This study aimed to analyze technical and clinical factors related to oncological outcomes in patients with localized prostate cancer (PC) who were treated with whole-gland high-intensity focused ultrasound (HIFU).
From 2007-2014, patients diagnosed with localized PC who underwent whole-gland HIFU were consecutively included retrospectively. Biochemical failure was defined according to the Phoenix ASTRO guidelines. The relationship between oncological outcomes and technical and clinical factors was evaluated.
The study cohort included 428 patients. The median age was 67 years, and the median prostate-specific antigen level was 7.61 ng/mL. Patient risk classifications were low (n = 102), intermediate (n = 240), and high (n = 86). Biochemical disease-free survival rates of patients with HIFU for localized PC in the total, low-, intermediate-, and high-risk groups according to D'Amico risk groups over a median follow-up period of 5 years (range 9-144) were 68.4%, 80.4%, 65.6%, and 61.6%, respectively. In multivariate logistic regression analyses to predict biochemical failure of the treatment, neoadjuvant hormonal therapy (NHT) in the high-risk group (OR 0.225, p = 0.015), and compression method in the low- (OR 0.178, p = 0.030), intermediate- (OR0.291, p < 0.0001), and high-risk (OR 0.316, p = 0.049) groups were significant factors that reduced the risk of biochemical failure after treatment. There were no significant differences in complications between patients treated with compression and those treated conventionally.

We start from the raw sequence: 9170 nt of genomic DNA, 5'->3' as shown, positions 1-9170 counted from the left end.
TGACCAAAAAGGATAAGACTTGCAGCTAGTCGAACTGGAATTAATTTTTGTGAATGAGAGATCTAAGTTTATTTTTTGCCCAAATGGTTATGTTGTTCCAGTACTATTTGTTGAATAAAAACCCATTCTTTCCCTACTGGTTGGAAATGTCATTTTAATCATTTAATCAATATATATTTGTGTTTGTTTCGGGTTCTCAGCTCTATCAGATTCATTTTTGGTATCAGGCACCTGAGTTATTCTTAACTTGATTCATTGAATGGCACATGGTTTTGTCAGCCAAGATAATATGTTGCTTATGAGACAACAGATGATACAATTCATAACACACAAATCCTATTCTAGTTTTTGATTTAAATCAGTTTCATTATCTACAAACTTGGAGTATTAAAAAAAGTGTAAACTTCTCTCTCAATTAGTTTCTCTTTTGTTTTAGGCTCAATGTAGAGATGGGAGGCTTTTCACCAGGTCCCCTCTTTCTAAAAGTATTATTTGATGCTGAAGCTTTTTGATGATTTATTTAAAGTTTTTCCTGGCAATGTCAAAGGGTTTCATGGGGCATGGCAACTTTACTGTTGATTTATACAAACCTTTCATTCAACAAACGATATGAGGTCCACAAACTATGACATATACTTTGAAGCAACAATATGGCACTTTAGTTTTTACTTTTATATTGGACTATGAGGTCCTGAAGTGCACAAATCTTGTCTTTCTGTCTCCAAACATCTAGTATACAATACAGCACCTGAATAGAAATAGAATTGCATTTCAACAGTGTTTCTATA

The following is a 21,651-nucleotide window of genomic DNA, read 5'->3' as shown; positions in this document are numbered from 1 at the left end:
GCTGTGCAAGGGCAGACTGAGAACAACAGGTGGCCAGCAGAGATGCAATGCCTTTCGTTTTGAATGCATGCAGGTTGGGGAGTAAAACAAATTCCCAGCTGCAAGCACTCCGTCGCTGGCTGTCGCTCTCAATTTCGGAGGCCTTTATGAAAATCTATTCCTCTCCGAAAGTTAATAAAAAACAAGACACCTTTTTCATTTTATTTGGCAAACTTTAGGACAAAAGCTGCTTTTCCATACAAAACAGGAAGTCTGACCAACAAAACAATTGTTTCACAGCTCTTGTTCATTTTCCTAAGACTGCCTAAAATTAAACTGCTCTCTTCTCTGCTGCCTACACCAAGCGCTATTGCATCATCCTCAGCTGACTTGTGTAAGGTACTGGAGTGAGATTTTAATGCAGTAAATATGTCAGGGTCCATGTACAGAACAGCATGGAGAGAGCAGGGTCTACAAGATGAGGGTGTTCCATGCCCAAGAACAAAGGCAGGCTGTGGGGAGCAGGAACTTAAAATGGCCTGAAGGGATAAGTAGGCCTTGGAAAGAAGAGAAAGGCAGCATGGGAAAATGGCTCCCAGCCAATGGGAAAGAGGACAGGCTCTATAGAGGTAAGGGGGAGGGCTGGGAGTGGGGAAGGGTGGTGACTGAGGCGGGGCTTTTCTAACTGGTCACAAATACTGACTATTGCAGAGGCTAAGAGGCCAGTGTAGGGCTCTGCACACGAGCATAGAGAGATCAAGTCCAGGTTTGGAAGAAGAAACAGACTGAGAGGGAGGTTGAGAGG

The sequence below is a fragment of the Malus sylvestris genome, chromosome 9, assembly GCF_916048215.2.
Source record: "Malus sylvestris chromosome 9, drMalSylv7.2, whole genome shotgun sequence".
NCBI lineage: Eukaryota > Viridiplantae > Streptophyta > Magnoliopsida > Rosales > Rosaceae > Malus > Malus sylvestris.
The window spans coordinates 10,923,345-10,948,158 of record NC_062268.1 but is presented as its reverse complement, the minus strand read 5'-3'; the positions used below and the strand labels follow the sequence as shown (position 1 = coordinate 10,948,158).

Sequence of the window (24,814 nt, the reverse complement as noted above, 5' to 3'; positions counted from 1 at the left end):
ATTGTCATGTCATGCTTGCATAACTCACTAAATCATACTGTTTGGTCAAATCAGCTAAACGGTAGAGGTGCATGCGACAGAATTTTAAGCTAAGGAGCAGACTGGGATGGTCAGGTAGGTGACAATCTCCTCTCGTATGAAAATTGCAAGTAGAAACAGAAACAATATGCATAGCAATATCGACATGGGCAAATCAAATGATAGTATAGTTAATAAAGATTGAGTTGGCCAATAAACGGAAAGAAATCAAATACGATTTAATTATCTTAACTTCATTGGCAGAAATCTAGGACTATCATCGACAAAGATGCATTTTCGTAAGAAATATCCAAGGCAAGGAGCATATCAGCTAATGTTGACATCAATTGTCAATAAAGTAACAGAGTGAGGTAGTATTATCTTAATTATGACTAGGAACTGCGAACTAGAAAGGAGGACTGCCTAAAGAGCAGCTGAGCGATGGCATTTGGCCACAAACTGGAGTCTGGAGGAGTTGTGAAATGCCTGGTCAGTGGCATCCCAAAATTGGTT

NHT may potentially improve oncological outcomes for patients in the high-risk group, and compression methods can improve the oncological outcomes of whole-gland therapy with HIFU.
International journal of hyperthermia : the official journal of European Society for Hyperthermic Oncology, North American Hyperthermia Group. 2021 Jan [Epub]
Sunao Shoji, Toyoaki Uchida, Izumi Hanada, Kumpei Takahashi, Soichiro Yuzuriha, Tatsuo Kano, Takahiro Ogawa, Tatsuya Umemoto, Masayoshi Kawakami, Masahiro Nitta, Kazunobu Hashida, Masanori Hasegawa, Terumitsu Hasebe, Akira Miyajima
Department of Urology, Tokai University School of Medicine, Kanagawa, Japan., Department of Radiology, Tokai University Hachioji Hospital, Tokyo, Japan.